Progress in education also slowed during the period of globalization. The rate of growth of primary, secondary, and tertiary (post-secondary) school enrollment was slower for most groups of countries.

Figure 6

Globalization and Inequality Among Nations
According to this “old fashioned – three worlds partition” partition, 76 percent of world population lives in poor countries, 8 lives in middle income countries (defined as countries with per capita income levels between Brazil and Italy), and 16 percent lives in rich countries. Now, if we keep the same income thresholds as implied in the previous division, and look at “true” distribution of people according to their income (regardless of where they live), we find a very similar result: 78 percent of the world population is poor, 11 percent belongs to the middle class, and 11 percent are rich.


2.1.4. Confession at highest level! Rome Declaration on World Food Security?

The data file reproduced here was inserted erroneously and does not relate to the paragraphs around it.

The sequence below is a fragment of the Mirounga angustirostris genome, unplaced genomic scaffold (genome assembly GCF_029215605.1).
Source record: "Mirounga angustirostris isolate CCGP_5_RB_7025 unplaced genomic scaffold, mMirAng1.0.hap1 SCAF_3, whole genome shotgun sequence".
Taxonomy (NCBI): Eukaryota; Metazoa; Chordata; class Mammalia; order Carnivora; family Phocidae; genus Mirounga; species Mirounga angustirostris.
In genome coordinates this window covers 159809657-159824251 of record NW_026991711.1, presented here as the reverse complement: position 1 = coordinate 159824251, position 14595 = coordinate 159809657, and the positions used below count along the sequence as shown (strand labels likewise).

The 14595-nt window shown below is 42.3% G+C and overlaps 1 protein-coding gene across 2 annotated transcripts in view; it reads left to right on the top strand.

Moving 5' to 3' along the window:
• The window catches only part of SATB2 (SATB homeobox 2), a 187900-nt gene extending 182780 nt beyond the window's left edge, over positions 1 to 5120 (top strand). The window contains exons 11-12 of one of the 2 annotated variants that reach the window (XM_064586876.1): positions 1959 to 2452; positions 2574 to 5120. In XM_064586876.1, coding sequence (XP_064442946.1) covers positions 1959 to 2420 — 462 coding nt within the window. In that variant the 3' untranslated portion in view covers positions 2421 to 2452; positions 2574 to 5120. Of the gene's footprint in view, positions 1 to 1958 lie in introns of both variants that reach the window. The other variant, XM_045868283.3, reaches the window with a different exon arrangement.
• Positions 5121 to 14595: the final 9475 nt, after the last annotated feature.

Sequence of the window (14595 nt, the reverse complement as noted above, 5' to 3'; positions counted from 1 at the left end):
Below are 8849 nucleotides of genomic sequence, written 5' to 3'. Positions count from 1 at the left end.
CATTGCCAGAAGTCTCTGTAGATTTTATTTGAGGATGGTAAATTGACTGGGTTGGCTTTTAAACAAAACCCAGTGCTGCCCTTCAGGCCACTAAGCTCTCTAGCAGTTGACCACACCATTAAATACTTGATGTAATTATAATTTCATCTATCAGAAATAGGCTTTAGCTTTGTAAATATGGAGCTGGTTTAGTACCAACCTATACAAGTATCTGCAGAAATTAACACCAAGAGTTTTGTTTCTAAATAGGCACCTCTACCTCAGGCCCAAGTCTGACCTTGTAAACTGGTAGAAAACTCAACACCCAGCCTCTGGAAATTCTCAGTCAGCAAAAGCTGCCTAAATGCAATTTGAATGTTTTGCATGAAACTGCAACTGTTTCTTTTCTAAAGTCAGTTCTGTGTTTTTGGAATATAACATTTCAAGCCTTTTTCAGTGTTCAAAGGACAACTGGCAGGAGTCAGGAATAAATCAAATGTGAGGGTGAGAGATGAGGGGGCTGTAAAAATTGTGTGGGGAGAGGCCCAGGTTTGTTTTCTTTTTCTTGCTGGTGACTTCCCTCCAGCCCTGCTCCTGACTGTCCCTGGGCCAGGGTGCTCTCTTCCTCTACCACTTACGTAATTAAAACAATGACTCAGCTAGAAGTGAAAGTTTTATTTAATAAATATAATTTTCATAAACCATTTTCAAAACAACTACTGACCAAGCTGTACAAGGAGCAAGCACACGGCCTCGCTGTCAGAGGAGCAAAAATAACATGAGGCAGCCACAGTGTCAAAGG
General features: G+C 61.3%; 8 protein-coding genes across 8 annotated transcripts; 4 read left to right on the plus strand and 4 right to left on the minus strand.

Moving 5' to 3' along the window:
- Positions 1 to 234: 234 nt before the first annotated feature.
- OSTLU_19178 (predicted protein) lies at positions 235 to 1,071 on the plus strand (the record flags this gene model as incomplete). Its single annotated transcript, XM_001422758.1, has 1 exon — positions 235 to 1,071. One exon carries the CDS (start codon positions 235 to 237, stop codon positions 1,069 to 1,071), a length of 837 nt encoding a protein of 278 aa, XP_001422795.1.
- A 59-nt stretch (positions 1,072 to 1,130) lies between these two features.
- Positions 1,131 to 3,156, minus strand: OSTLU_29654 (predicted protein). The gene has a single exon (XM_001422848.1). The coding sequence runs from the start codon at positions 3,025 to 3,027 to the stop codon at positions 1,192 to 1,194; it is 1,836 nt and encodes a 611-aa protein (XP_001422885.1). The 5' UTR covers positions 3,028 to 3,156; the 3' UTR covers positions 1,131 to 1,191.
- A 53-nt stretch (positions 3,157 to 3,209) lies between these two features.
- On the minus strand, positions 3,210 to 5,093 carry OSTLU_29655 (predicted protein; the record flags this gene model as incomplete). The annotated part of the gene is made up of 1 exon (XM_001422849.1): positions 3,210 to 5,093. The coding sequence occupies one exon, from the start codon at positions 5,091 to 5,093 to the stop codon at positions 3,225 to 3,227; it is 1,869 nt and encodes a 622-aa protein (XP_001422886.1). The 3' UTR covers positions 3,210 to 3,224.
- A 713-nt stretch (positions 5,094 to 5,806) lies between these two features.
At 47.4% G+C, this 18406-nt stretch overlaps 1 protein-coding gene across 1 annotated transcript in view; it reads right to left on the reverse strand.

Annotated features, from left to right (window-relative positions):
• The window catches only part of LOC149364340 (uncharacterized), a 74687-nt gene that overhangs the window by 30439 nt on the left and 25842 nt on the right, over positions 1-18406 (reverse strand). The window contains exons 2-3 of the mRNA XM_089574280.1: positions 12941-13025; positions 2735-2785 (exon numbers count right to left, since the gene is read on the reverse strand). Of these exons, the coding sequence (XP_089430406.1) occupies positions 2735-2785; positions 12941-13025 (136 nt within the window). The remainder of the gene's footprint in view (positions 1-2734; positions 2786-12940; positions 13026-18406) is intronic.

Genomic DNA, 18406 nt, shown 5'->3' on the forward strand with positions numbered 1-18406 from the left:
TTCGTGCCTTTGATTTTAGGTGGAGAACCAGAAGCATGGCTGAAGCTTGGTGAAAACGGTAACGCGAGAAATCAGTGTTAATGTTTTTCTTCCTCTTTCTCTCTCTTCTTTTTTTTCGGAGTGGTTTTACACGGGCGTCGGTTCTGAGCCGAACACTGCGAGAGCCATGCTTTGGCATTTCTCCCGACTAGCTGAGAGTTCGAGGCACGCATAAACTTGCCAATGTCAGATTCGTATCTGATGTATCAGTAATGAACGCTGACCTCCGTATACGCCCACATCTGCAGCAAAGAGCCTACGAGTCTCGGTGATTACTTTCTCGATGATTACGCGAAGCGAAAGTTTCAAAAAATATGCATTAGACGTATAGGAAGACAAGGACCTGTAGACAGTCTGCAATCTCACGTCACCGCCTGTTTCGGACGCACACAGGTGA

We, the Heads of State and Government, or our representatives, gathered at the World Food Summit at the invitation of the Food and Agriculture Organization of the United Nations, reaffirm the right of everyone to have access to safe and nutritious food, consistent with the right to adequate food and the fundamental right of everyone to be free from hunger. We consider it intolerable that more than 800 million people throughout the world, and particularly in developing countries, do not have enough food to meet their basic nutritional needs. This situation is unacceptable. Food supplies have increased substantially, but constraints on access to food and continuing inadequacy of household and national incomes to purchase food, instability of supply and demand, as well as natural and man-made disasters, prevent basic food needs from being fulfilled. The problems of hunger and food insecurity have global dimensions and are likely to persist, and even increase dramatically in some regions, unless urgent, determined and concerted action is taken, given the anticipated increase in the world's population and the stress on natural resources. Increased food production, including staple food, must be undertaken. This should happen within the framework of sustainable management of natural resources, elimination of unsustainable patterns of consumption and production, particularly in industrialized countries, and early stabilization of the world population. need to ensure equality between men and women. Revitalization of We express our deep concern over the persistence of hunger which, on such a scale, constitutes a threat both to national societies and, through a variety of ways, to the stability of the international community itself. Rome, 13 Nov 1996 This document was approved by the Committee on World Food Security at the